Postgraduates in Modern Languages and Cultures are highly mobile and travel the world as part of the doctoral research. Ailsa Peate, who is exploring the hybrid nature of Cuban and Mexican detective fiction, has been as far away from Liverpool as Havana and Culiacán, has recently been just off campus, working at the World Museum in Liverpool’s city centre.
Ailsa is at the World Museum as part of the University of Liverpool’s LiNK Scheme, which encourages postgraduate students to work with various institutions in the city in order to develop their research skills outside of their normal academic framework. Ailsa has been on a placement at National Museums Liverpool (NML), which is an umbrella museum organisation which recognises the inherent controversy of dealing with politically-loaded subjects and the representation of potentially problematic materials. One of Ailsa’s tasks at the World Museum has been to help organise this year’s annual Federation of International Human Rights Museum (FIHRM) conference, an event which promotes discussion concerning the ethical challenges facing the museum sector, and promotes different approaches to diplomacy agendas within museum settings. As part of this task, other than focusing on the practicalities of event organising, she explores issues concerning maintaining relations with museums in countries whose ethical approaches may not be in line with those of NML.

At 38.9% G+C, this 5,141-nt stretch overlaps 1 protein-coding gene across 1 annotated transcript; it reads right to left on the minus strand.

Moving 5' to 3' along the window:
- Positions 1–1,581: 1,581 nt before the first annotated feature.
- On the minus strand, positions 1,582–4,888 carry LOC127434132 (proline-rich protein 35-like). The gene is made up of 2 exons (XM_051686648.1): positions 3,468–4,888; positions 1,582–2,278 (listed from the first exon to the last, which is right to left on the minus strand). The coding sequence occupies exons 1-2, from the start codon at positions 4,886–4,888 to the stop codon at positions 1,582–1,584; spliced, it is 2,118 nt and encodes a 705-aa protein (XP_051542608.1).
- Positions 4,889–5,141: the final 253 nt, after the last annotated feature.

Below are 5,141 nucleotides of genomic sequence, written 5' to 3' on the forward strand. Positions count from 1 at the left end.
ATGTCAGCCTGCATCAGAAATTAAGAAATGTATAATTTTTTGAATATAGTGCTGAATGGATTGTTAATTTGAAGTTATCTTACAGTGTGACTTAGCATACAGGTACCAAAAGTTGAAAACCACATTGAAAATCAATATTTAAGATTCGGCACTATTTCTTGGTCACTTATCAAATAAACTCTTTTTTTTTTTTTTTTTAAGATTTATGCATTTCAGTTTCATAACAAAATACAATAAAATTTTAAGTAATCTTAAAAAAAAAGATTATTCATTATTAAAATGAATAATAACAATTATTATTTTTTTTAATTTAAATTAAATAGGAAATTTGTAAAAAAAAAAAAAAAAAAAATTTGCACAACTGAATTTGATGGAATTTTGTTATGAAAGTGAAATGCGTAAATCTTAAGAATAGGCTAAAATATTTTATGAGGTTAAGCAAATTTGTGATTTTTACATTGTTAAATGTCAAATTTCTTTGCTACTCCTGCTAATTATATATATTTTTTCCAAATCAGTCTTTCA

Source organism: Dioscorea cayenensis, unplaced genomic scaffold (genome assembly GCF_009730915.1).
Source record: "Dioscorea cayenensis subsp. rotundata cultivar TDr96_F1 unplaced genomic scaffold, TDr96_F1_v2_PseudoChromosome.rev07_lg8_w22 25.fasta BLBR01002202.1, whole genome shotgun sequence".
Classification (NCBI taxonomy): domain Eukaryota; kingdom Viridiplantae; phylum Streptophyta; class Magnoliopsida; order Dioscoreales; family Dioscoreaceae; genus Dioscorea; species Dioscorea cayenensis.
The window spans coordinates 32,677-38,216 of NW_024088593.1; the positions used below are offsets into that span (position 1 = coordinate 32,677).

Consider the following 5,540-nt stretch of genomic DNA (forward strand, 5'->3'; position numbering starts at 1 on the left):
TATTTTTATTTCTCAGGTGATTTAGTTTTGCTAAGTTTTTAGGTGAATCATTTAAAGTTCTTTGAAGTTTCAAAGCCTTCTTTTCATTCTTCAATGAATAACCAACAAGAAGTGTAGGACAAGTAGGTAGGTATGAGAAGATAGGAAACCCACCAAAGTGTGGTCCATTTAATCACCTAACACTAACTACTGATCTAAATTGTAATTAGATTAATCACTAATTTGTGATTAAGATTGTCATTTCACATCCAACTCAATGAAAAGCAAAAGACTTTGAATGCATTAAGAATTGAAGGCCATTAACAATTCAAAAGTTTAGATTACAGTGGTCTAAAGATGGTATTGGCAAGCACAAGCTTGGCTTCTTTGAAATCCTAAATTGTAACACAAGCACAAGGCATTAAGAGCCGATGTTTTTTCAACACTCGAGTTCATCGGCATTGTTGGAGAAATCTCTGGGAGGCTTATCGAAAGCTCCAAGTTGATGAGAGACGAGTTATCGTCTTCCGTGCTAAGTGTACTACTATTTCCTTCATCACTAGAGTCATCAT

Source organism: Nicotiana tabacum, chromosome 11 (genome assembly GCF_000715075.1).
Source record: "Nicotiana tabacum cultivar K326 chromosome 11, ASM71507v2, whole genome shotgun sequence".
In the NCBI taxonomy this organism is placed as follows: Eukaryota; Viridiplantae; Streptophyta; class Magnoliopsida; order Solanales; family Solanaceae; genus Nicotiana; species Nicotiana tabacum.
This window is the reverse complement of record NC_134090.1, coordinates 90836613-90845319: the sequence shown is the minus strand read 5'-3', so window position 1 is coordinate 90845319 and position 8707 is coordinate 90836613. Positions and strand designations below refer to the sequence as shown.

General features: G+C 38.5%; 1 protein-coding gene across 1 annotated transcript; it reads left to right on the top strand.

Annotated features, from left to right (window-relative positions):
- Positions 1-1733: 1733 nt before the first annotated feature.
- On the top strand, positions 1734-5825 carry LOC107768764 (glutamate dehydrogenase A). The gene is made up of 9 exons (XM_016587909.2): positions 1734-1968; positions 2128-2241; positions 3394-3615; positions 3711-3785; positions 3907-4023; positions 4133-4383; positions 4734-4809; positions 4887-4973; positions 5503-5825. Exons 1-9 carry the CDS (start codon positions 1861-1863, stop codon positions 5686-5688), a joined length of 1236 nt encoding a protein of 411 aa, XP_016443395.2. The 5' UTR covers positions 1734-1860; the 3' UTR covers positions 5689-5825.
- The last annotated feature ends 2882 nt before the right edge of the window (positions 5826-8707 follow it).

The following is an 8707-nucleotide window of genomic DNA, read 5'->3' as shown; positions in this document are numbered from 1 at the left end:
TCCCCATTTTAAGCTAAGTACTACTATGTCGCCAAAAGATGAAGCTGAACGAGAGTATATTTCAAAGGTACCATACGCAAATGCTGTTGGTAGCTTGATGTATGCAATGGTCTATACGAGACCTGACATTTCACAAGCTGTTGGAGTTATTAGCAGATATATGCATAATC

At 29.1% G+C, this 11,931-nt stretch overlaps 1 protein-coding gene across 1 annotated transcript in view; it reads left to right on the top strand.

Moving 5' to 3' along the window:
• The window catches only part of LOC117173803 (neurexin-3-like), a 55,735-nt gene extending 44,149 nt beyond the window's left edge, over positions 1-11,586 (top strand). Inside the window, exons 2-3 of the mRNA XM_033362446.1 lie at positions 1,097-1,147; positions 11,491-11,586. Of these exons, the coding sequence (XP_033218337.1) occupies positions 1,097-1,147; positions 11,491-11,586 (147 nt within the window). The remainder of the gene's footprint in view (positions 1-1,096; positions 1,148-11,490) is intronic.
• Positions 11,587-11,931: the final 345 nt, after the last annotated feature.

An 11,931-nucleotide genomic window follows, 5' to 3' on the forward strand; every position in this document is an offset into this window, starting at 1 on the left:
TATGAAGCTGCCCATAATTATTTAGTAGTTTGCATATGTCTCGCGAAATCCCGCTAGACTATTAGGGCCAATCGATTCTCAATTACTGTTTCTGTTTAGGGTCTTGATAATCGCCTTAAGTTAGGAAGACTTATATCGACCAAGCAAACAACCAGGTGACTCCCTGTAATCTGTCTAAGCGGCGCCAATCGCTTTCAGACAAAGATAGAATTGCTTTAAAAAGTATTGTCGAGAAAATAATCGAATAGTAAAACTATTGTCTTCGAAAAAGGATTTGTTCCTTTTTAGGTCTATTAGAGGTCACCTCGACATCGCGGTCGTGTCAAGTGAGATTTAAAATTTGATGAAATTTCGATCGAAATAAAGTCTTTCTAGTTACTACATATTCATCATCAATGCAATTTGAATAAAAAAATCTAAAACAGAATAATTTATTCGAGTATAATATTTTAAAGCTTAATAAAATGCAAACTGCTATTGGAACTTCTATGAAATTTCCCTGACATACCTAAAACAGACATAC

One part of my placement is to map NML’s international activity, which means that in future, reports can be easily run for external funders and trustees. It’s good to know I’ll have left something useful behind once the placement is over!
Ailsa has had a highly successful year as, earlier this spring, she was awarded the prestigious Harold Blakemore prize, awarded by the Society for Latin American Studies (SLAS), the UK association for the study of Latin America. This prize is named after scholar Harold Blakemore (1930-1991) who played a key role in the foundation of SLAS in 1964 and throughout its early period. Since 1991, the prize has been awarded to the best essay submitted each year by a postgraduate student in Latin American Studies. Its monetary value is £600, and the winner is invited by the Editors to submit his or her essay to the Bulletin of Latin American Research.